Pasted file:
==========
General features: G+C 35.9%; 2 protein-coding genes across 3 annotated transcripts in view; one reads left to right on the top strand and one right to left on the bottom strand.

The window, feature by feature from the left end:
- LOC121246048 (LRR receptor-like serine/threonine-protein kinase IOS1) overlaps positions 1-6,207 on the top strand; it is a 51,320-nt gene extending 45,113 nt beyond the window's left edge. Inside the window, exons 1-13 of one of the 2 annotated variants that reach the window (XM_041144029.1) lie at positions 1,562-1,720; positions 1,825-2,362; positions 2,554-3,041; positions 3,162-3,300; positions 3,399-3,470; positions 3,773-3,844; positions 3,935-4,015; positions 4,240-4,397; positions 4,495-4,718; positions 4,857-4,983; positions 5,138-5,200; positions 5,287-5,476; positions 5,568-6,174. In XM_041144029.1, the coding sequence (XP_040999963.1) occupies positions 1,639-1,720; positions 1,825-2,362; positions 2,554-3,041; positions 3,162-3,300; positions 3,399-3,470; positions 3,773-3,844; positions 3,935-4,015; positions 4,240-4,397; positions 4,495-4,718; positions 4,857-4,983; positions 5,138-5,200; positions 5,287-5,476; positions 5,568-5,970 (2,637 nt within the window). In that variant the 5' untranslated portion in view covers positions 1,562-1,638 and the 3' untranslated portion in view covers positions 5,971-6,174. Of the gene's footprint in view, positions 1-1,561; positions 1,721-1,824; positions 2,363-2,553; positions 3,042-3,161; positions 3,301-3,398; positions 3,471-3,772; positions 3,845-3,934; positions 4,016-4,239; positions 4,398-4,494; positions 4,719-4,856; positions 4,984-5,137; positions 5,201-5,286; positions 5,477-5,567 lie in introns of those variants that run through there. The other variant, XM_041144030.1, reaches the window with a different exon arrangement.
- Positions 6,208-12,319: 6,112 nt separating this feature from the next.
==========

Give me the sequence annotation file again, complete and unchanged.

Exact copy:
General features: G+C 35.9%; 2 protein-coding genes across 3 annotated transcripts in view; one reads left to right on the top strand and one right to left on the bottom strand.

The window, feature by feature from the left end:
- LOC121246048 (LRR receptor-like serine/threonine-protein kinase IOS1) overlaps positions 1-6,207 on the top strand; it is a 51,320-nt gene extending 45,113 nt beyond the window's left edge. Inside the window, exons 1-13 of one of the 2 annotated variants that reach the window (XM_041144029.1) lie at positions 1,562-1,720; positions 1,825-2,362; positions 2,554-3,041; positions 3,162-3,300; positions 3,399-3,470; positions 3,773-3,844; positions 3,935-4,015; positions 4,240-4,397; positions 4,495-4,718; positions 4,857-4,983; positions 5,138-5,200; positions 5,287-5,476; positions 5,568-6,174. In XM_041144029.1, the coding sequence (XP_040999963.1) occupies positions 1,639-1,720; positions 1,825-2,362; positions 2,554-3,041; positions 3,162-3,300; positions 3,399-3,470; positions 3,773-3,844; positions 3,935-4,015; positions 4,240-4,397; positions 4,495-4,718; positions 4,857-4,983; positions 5,138-5,200; positions 5,287-5,476; positions 5,568-5,970 (2,637 nt within the window). In that variant the 5' untranslated portion in view covers positions 1,562-1,638 and the 3' untranslated portion in view covers positions 5,971-6,174. Of the gene's footprint in view, positions 1-1,561; positions 1,721-1,824; positions 2,363-2,553; positions 3,042-3,161; positions 3,301-3,398; positions 3,471-3,772; positions 3,845-3,934; positions 4,016-4,239; positions 4,398-4,494; positions 4,719-4,856; positions 4,984-5,137; positions 5,201-5,286; positions 5,477-5,567 lie in introns of those variants that run through there. The other variant, XM_041144030.1, reaches the window with a different exon arrangement.
- Positions 6,208-12,319: 6,112 nt separating this feature from the next.